So is it worth playing? Surprisingly yes, though in very select circumstances. In general it is a filler card, mostly for those whose card pool or skill is extremely lacking. If your deck is excellent at reducing damage to next to nothing or does damage to your own Pokémon via a means other than an attack (which Defender could block), Potion should be considered. There are “better” healing cards in that there are cards that remove more damage counters. The catch is that right now Modified is such that you’ll usually take very little damage or practically get OHKO’d. This means you risk wasting the “better” healing cards in one of two ways: using them when you’ve got very little damage on you or wasting them because your guys keep getting KO’d before you think they really need the healing. When you just need to reliably handle periodic bits of damage, Potion is a great fit. Oh, and of course it’s great for Limited play where thanks to average HP scores and damage output being lower, healing effects are disproportionately stronger.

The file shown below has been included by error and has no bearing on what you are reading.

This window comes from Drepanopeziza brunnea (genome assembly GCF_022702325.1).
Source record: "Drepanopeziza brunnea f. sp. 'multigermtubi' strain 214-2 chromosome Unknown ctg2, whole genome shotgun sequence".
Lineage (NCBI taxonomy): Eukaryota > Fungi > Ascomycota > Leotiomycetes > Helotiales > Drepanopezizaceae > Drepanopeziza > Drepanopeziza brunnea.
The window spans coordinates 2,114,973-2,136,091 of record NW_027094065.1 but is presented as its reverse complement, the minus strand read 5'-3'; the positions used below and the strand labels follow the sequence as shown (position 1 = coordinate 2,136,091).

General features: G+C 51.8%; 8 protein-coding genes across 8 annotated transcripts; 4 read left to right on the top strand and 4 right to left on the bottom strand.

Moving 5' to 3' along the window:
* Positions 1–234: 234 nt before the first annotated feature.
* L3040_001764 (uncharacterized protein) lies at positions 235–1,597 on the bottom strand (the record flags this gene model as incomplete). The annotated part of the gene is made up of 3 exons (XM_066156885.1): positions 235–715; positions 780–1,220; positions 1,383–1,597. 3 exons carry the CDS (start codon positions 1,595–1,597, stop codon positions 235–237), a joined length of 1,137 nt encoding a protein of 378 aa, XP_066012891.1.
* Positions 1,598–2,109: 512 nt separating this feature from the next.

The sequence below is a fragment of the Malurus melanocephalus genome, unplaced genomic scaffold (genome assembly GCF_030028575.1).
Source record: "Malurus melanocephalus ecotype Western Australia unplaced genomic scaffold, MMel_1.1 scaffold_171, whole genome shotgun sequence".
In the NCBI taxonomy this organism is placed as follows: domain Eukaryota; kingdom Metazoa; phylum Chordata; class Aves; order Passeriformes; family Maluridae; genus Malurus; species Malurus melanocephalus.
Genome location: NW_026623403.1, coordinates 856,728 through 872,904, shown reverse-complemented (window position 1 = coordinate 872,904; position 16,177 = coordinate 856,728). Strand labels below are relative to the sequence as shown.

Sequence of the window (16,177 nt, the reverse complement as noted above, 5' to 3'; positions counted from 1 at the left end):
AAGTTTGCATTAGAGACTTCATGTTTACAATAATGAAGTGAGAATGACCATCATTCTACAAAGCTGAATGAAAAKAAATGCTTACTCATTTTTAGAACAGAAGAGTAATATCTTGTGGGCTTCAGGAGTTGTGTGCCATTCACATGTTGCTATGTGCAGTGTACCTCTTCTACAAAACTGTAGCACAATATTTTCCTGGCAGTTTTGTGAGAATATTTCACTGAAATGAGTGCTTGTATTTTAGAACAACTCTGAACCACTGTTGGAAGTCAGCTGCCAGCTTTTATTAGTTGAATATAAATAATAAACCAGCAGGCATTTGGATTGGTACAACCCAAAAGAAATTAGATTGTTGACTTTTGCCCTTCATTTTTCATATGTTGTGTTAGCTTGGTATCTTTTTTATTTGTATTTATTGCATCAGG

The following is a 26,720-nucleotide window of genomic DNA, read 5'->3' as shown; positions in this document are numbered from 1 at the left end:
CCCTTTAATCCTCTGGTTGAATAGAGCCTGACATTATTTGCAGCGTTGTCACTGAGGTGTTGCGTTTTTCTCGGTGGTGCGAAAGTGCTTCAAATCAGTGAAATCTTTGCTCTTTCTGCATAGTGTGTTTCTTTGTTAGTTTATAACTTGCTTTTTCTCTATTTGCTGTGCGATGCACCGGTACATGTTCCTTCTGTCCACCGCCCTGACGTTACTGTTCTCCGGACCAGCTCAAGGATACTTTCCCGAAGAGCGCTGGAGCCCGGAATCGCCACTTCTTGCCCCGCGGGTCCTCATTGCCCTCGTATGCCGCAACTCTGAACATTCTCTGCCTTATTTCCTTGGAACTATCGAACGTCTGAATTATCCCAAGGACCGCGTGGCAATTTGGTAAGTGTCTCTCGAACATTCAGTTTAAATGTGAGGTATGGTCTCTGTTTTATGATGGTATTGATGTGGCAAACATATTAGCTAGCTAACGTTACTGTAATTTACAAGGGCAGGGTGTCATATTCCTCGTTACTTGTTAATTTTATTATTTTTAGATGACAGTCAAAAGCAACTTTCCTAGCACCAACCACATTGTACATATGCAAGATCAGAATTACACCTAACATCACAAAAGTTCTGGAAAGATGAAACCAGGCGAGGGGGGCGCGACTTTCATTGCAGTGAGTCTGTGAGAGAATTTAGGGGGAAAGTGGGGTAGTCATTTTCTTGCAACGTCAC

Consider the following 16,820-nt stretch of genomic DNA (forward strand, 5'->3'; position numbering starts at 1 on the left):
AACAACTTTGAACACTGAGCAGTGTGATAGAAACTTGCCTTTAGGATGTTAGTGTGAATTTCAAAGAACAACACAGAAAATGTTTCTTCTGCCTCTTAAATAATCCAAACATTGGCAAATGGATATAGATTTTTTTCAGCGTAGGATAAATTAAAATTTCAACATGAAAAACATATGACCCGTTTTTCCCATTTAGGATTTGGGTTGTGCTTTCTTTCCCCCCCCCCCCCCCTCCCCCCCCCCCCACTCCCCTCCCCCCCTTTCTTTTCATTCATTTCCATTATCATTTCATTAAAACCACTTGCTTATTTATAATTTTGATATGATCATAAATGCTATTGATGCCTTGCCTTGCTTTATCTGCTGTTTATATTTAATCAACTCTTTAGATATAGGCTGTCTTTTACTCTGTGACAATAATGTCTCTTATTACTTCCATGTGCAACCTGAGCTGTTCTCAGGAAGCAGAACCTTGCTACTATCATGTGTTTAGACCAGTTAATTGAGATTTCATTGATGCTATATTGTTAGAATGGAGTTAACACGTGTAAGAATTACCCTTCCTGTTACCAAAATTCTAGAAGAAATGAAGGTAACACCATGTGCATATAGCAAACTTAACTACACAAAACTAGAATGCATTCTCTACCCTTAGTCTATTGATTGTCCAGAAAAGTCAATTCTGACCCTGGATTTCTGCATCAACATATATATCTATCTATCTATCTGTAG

Unlimited: 1/5 – The best options are all still available here.

Modified: 2/5 – This is a general score. Potion belongs in a select few decks, but is functional anywhere.

Limited: 5/5 – Run it as healing is on par with draw and search power in this format!


For years I dismissed Potion as worthless. Then I got pounded on by guys like Vince, Will, and Joe from Marshalltown, IA. They showed me that it was more than just a filler card after we got EX: Team Aqua Vs Team Magma. Since then I learned it was a useful filler card, especially for beginners, and there really were decks that just needed to heal a small hunk of damage a few times a game for devastating returns.

Of course I am still selling my former possessions on eBay here. Pojo.com is not responsible for any transactions.